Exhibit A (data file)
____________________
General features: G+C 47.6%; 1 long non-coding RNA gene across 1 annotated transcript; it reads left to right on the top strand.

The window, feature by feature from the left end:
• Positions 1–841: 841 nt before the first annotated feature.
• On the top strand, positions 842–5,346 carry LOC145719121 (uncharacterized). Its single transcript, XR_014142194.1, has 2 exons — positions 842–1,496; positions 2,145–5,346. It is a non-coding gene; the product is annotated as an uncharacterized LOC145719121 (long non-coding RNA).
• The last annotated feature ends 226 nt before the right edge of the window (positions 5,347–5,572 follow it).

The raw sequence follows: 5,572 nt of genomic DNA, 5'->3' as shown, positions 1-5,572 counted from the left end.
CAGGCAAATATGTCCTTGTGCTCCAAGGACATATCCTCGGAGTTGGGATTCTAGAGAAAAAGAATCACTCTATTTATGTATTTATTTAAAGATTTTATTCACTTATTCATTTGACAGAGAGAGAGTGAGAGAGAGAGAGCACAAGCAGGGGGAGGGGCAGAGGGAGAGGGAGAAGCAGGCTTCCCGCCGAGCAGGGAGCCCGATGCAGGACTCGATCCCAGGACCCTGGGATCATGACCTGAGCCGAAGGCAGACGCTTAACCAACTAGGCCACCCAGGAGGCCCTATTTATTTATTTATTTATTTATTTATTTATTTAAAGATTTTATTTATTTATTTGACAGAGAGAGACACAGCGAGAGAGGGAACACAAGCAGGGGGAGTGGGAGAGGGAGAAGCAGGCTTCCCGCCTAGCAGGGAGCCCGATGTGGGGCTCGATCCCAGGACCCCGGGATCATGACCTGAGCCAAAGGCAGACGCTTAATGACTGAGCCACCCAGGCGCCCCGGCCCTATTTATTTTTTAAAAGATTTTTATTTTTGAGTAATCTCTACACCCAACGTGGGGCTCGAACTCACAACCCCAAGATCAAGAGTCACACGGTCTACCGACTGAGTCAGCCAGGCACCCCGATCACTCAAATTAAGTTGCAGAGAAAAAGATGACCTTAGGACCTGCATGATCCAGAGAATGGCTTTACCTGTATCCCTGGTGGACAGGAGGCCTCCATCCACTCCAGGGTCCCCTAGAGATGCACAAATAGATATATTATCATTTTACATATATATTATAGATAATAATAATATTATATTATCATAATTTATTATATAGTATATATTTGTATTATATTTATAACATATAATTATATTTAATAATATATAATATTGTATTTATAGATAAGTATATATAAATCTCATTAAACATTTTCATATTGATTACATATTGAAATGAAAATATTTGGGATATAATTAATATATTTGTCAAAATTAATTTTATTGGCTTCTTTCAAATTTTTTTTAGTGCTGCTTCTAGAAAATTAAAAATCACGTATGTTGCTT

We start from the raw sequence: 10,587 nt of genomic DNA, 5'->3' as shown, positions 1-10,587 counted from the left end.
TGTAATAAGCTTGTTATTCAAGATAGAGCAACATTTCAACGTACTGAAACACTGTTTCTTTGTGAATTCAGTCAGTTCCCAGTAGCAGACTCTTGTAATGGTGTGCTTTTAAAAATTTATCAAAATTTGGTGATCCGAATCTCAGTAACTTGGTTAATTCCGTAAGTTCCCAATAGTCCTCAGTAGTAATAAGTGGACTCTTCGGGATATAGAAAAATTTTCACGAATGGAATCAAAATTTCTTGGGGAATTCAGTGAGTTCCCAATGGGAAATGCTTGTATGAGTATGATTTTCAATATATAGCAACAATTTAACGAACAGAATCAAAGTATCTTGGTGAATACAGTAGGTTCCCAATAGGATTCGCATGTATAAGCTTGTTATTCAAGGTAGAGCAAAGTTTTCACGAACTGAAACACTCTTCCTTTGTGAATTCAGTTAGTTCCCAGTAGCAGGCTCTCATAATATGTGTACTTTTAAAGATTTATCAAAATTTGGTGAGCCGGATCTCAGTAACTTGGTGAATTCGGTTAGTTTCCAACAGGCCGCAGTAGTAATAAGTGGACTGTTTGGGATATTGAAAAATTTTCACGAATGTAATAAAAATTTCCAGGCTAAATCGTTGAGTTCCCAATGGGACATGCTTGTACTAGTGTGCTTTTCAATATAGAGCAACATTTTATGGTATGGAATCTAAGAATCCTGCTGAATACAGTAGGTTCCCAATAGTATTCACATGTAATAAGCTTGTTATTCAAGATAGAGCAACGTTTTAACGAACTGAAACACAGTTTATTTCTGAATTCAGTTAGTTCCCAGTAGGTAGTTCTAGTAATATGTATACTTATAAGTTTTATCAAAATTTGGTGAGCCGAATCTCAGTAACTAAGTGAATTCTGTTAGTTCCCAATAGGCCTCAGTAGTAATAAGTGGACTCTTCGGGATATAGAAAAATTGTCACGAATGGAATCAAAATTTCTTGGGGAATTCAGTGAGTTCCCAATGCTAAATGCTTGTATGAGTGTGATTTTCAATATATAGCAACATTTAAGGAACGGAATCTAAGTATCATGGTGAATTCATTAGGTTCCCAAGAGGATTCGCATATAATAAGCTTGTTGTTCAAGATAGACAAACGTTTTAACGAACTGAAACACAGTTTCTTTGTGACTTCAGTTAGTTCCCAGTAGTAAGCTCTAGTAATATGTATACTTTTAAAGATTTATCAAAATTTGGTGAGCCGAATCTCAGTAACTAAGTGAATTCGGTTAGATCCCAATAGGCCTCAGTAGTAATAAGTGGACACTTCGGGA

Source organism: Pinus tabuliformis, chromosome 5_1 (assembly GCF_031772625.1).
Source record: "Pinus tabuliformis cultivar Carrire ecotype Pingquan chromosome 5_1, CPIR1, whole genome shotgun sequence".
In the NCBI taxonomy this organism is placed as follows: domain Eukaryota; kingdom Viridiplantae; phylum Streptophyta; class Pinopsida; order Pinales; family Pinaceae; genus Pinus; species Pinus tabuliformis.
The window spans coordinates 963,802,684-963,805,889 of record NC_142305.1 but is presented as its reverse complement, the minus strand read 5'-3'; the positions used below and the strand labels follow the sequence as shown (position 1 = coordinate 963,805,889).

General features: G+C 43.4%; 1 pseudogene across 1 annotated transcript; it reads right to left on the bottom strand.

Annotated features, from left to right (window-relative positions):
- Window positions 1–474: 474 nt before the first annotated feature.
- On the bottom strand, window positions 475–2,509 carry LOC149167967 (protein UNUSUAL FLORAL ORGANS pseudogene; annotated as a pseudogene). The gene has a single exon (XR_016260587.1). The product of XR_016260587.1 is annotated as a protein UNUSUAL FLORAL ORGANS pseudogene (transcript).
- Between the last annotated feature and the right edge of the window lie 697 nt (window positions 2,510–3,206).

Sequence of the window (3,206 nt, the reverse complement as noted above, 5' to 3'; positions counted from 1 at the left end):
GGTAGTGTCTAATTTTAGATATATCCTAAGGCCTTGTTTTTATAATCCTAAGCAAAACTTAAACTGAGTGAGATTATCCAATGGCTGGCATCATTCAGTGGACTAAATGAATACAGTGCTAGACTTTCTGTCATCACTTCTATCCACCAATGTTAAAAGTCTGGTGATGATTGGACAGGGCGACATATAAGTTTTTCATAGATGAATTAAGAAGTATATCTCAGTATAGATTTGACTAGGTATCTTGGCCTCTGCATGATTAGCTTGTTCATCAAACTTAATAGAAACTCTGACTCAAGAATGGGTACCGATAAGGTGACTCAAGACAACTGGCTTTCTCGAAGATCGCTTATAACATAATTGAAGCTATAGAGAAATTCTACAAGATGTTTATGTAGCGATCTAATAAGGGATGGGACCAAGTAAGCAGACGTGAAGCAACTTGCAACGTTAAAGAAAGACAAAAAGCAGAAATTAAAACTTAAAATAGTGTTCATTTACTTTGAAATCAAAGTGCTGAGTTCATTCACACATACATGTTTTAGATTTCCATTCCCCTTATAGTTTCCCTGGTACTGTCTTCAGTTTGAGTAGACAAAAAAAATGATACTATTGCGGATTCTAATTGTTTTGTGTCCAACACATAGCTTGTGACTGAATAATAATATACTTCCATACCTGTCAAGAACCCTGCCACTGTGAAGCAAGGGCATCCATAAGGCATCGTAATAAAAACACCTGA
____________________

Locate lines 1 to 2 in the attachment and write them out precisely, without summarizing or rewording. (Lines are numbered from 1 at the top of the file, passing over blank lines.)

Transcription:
General features: G+C 47.6%; 1 long non-coding RNA gene across 1 annotated transcript; it reads left to right on the top strand.

The window, feature by feature from the left end: